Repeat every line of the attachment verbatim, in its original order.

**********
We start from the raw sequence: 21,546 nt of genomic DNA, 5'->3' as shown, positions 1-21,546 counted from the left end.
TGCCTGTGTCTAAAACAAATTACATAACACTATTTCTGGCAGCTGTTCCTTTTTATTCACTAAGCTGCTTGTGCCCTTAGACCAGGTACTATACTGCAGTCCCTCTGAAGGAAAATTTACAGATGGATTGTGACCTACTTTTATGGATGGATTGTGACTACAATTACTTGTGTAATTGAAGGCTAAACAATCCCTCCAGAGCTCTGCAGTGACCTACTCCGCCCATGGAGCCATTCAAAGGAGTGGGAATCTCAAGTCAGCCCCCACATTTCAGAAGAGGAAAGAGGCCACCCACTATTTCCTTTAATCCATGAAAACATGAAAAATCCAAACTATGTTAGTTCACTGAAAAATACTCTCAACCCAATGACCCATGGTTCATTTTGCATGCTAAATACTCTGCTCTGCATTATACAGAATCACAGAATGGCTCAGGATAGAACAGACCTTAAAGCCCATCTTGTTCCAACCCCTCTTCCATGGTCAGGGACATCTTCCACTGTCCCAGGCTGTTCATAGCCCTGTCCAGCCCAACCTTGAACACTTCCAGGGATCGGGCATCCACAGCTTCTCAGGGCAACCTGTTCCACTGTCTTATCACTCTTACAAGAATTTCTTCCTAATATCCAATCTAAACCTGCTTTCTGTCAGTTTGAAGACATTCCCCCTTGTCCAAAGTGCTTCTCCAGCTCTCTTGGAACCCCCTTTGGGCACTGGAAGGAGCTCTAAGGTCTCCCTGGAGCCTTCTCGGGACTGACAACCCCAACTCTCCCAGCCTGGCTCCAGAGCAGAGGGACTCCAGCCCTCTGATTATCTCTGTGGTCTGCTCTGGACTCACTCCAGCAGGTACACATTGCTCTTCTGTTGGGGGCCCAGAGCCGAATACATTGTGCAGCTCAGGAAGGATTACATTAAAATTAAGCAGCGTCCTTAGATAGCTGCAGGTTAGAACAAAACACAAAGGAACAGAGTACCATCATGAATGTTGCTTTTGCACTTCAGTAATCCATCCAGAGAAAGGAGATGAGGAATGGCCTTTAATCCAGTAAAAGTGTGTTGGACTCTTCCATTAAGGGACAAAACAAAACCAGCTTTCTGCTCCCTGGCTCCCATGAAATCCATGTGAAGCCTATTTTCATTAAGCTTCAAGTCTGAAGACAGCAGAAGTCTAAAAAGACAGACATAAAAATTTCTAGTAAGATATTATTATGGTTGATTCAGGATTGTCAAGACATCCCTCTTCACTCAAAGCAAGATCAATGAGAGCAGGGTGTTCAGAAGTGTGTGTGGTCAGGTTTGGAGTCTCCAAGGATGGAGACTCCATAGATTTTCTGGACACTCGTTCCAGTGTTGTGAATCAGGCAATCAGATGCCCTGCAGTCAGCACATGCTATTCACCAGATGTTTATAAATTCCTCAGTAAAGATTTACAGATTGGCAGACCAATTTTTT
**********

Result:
We start from the raw sequence: 21,546 nt of genomic DNA, 5'->3' as shown, positions 1-21,546 counted from the left end.
TGCCTGTGTCTAAAACAAATTACATAACACTATTTCTGGCAGCTGTTCCTTTTTATTCACTAAGCTGCTTGTGCCCTTAGACCAGGTACTATACTGCAGTCCCTCTGAAGGAAAATTTACAGATGGATTGTGACCTACTTTTATGGATGGATTGTGACTACAATTACTTGTGTAATTGAAGGCTAAACAATCCCTCCAGAGCTCTGCAGTGACCTACTCCGCCCATGGAGCCATTCAAAGGAGTGGGAATCTCAAGTCAGCCCCCACATTTCAGAAGAGGAAAGAGGCCACCCACTATTTCCTTTAATCCATGAAAACATGAAAAATCCAAACTATGTTAGTTCACTGAAAAATACTCTCAACCCAATGACCCATGGTTCATTTTGCATGCTAAATACTCTGCTCTGCATTATACAGAATCACAGAATGGCTCAGGATAGAACAGACCTTAAAGCCCATCTTGTTCCAACCCCTCTTCCATGGTCAGGGACATCTTCCACTGTCCCAGGCTGTTCATAGCCCTGTCCAGCCCAACCTTGAACACTTCCAGGGATCGGGCATCCACAGCTTCTCAGGGCAACCTGTTCCACTGTCTTATCACTCTTACAAGAATTTCTTCCTAATATCCAATCTAAACCTGCTTTCTGTCAGTTTGAAGACATTCCCCCTTGTCCAAAGTGCTTCTCCAGCTCTCTTGGAACCCCCTTTGGGCACTGGAAGGAGCTCTAAGGTCTCCCTGGAGCCTTCTCGGGACTGACAACCCCAACTCTCCCAGCCTGGCTCCAGAGCAGAGGGACTCCAGCCCTCTGATTATCTCTGTGGTCTGCTCTGGACTCACTCCAGCAGGTACACATTGCTCTTCTGTTGGGGGCCCAGAGCCGAATACATTGTGCAGCTCAGGAAGGATTACATTAAAATTAAGCAGCGTCCTTAGATAGCTGCAGGTTAGAACAAAACACAAAGGAACAGAGTACCATCATGAATGTTGCTTTTGCACTTCAGTAATCCATCCAGAGAAAGGAGATGAGGAATGGCCTTTAATCCAGTAAAAGTGTGTTGGACTCTTCCATTAAGGGACAAAACAAAACCAGCTTTCTGCTCCCTGGCTCCCATGAAATCCATGTGAAGCCTATTTTCATTAAGCTTCAAGTCTGAAGACAGCAGAAGTCTAAAAAGACAGACATAAAAATTTCTAGTAAGATATTATTATGGTTGATTCAGGATTGTCAAGACATCCCTCTTCACTCAAAGCAAGATCAATGAGAGCAGGGTGTTCAGAAGTGTGTGTGGTCAGGTTTGGAGTCTCCAAGGATGGAGACTCCATAGATTTTCTGGACACTCGTTCCAGTGTTGTGAATCAGGCAATCAGATGCCCTGCAGTCAGCACATGCTATTCACCAGATGTTTATAAATTCCTCAGTAAAGATTTACAGATTGGCAGACCAATTTTTT